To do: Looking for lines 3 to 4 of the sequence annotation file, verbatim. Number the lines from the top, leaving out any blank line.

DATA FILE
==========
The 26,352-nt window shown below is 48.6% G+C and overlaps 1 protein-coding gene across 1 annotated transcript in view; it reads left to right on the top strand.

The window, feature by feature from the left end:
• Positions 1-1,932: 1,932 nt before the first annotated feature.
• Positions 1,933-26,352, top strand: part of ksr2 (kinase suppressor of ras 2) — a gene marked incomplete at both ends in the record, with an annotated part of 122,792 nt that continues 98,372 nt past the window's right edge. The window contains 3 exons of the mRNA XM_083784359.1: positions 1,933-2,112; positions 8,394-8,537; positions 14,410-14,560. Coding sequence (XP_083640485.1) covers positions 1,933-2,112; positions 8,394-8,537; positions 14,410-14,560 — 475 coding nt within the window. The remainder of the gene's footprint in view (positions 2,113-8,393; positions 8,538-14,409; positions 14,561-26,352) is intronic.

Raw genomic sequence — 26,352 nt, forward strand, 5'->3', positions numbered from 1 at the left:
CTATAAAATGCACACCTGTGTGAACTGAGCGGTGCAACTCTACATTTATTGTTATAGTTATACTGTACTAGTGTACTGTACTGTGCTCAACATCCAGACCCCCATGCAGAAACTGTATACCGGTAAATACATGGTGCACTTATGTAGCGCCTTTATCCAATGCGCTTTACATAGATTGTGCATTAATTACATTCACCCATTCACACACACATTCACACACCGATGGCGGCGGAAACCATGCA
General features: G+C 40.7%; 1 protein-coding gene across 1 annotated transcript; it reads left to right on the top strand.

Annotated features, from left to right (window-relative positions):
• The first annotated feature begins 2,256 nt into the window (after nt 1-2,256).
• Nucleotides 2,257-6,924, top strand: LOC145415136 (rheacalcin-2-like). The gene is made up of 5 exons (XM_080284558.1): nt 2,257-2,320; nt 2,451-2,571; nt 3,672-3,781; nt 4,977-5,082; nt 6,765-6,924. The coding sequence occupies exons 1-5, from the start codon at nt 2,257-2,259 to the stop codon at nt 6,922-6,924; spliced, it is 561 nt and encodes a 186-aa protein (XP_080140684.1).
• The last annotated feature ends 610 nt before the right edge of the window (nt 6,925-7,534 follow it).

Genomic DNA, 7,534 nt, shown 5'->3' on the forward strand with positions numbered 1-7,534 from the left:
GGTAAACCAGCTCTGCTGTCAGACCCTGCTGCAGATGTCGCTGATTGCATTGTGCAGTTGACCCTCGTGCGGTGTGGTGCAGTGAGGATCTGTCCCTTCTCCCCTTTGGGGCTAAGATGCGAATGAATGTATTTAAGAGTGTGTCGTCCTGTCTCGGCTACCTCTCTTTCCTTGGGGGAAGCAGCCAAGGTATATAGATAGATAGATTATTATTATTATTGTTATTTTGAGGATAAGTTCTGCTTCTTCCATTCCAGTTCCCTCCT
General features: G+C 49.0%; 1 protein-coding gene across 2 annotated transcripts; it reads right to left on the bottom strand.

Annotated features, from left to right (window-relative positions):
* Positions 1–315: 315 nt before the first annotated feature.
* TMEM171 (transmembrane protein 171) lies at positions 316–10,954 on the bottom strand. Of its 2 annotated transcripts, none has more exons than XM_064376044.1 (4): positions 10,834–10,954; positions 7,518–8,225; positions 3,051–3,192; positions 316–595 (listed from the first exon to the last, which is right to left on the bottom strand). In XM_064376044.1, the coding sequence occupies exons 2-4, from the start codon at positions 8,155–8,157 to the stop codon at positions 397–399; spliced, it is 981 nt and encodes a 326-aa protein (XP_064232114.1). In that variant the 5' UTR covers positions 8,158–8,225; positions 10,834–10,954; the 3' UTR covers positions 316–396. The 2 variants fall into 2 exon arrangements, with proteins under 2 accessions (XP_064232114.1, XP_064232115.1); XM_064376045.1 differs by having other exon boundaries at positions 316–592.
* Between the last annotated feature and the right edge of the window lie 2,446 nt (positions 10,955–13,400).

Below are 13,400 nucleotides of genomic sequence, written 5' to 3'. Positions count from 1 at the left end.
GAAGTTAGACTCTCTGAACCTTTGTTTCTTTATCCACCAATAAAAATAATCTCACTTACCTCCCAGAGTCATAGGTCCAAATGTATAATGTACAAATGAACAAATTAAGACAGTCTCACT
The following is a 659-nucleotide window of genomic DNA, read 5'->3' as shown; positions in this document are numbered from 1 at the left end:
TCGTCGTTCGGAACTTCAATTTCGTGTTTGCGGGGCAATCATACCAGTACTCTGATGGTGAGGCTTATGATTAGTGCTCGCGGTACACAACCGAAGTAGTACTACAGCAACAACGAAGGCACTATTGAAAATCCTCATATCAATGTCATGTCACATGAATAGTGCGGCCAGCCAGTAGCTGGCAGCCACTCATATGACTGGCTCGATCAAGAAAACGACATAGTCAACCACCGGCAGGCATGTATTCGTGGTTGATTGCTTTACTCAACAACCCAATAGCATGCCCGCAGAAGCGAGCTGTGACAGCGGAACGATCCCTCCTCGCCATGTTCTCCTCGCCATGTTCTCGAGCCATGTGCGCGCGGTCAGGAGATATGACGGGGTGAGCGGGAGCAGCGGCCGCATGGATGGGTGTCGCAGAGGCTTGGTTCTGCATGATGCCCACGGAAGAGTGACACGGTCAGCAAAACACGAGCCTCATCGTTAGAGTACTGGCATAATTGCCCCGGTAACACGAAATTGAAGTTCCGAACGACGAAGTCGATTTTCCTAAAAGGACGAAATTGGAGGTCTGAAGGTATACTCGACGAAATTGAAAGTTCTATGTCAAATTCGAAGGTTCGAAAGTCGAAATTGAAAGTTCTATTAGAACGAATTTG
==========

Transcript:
• Positions 1-1,932: 1,932 nt before the first annotated feature.
• Positions 1,933-26,352, top strand: part of ksr2 (kinase suppressor of ras 2) — a gene marked incomplete at both ends in the record, with an annotated part of 122,792 nt that continues 98,372 nt past the window's right edge. The window contains 3 exons of the mRNA XM_083784359.1: positions 1,933-2,112; positions 8,394-8,537; positions 14,410-14,560. Coding sequence (XP_083640485.1) covers positions 1,933-2,112; positions 8,394-8,537; positions 14,410-14,560 — 475 coding nt within the window. The remainder of the gene's footprint in view (positions 2,113-8,393; positions 8,538-14,409; positions 14,561-26,352) is intronic.